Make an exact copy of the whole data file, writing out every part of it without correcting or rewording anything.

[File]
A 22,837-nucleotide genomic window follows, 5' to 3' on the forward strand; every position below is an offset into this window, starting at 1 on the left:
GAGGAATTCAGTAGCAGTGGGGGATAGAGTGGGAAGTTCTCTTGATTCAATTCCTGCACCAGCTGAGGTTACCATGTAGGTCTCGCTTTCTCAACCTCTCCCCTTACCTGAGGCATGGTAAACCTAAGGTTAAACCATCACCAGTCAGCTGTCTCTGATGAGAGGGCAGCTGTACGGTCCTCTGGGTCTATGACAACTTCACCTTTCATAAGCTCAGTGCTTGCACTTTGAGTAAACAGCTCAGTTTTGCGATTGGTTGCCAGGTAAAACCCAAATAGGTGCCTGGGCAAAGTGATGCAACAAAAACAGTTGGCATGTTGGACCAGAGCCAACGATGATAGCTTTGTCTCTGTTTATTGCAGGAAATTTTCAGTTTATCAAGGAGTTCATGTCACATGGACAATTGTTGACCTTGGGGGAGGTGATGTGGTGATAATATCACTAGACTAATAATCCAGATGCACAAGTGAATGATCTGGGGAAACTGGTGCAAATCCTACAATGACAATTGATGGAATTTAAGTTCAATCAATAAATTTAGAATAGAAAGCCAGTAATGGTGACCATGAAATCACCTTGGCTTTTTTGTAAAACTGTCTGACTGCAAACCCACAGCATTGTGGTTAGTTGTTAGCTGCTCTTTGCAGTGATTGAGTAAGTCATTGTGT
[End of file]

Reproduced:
A 22,837-nucleotide genomic window follows, 5' to 3' on the forward strand; every position below is an offset into this window, starting at 1 on the left:
GAGGAATTCAGTAGCAGTGGGGGATAGAGTGGGAAGTTCTCTTGATTCAATTCCTGCACCAGCTGAGGTTACCATGTAGGTCTCGCTTTCTCAACCTCTCCCCTTACCTGAGGCATGGTAAACCTAAGGTTAAACCATCACCAGTCAGCTGTCTCTGATGAGAGGGCAGCTGTACGGTCCTCTGGGTCTATGACAACTTCACCTTTCATAAGCTCAGTGCTTGCACTTTGAGTAAACAGCTCAGTTTTGCGATTGGTTGCCAGGTAAAACCCAAATAGGTGCCTGGGCAAAGTGATGCAACAAAAACAGTTGGCATGTTGGACCAGAGCCAACGATGATAGCTTTGTCTCTGTTTATTGCAGGAAATTTTCAGTTTATCAAGGAGTTCATGTCACATGGACAATTGTTGACCTTGGGGGAGGTGATGTGGTGATAATATCACTAGACTAATAATCCAGATGCACAAGTGAATGATCTGGGGAAACTGGTGCAAATCCTACAATGACAATTGATGGAATTTAAGTTCAATCAATAAATTTAGAATAGAAAGCCAGTAATGGTGACCATGAAATCACCTTGGCTTTTTTGTAAAACTGTCTGACTGCAAACCCACAGCATTGTGGTTAGTTGTTAGCTGCTCTTTGCAGTGATTGAGTAAGTCATTGTGT